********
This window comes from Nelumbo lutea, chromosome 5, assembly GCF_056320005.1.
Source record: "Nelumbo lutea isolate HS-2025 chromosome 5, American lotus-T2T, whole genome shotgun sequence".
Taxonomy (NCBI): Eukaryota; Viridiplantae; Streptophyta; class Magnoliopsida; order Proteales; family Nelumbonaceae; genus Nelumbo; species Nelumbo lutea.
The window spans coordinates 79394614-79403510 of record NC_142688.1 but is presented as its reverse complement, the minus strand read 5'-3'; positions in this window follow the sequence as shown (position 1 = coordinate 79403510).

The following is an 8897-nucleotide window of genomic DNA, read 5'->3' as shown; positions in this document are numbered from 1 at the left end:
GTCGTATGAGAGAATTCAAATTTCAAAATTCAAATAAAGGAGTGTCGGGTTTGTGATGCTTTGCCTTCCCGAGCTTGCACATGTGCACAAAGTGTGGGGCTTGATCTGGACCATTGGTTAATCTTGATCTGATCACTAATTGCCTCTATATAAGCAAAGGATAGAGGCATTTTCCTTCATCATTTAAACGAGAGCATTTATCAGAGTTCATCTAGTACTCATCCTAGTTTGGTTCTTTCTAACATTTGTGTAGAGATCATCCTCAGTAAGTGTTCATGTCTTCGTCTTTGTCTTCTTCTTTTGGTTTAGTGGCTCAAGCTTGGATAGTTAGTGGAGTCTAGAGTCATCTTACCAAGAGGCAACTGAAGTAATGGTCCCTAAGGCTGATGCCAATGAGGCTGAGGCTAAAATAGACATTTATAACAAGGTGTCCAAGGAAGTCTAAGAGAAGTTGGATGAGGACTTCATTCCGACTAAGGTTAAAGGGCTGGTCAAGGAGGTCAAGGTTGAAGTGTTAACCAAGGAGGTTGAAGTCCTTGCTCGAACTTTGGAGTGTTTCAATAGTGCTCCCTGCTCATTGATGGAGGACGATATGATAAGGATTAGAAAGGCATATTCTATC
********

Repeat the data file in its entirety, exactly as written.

This window comes from Nelumbo lutea, chromosome 5, assembly GCF_056320005.1.
Source record: "Nelumbo lutea isolate HS-2025 chromosome 5, American lotus-T2T, whole genome shotgun sequence".
Taxonomy (NCBI): Eukaryota; Viridiplantae; Streptophyta; class Magnoliopsida; order Proteales; family Nelumbonaceae; genus Nelumbo; species Nelumbo lutea.
The window spans coordinates 79394614-79403510 of record NC_142688.1 but is presented as its reverse complement, the minus strand read 5'-3'; positions in this window follow the sequence as shown (position 1 = coordinate 79403510).

The following is an 8897-nucleotide window of genomic DNA, read 5'->3' as shown; positions in this document are numbered from 1 at the left end:
GTCGTATGAGAGAATTCAAATTTCAAAATTCAAATAAAGGAGTGTCGGGTTTGTGATGCTTTGCCTTCCCGAGCTTGCACATGTGCACAAAGTGTGGGGCTTGATCTGGACCATTGGTTAATCTTGATCTGATCACTAATTGCCTCTATATAAGCAAAGGATAGAGGCATTTTCCTTCATCATTTAAACGAGAGCATTTATCAGAGTTCATCTAGTACTCATCCTAGTTTGGTTCTTTCTAACATTTGTGTAGAGATCATCCTCAGTAAGTGTTCATGTCTTCGTCTTTGTCTTCTTCTTTTGGTTTAGTGGCTCAAGCTTGGATAGTTAGTGGAGTCTAGAGTCATCTTACCAAGAGGCAACTGAAGTAATGGTCCCTAAGGCTGATGCCAATGAGGCTGAGGCTAAAATAGACATTTATAACAAGGTGTCCAAGGAAGTCTAAGAGAAGTTGGATGAGGACTTCATTCCGACTAAGGTTAAAGGGCTGGTCAAGGAGGTCAAGGTTGAAGTGTTAACCAAGGAGGTTGAAGTCCTTGCTCGAACTTTGGAGTGTTTCAATAGTGCTCCCTGCTCATTGATGGAGGACGATATGATAAGGATTAGAAAGGCATATTCTATC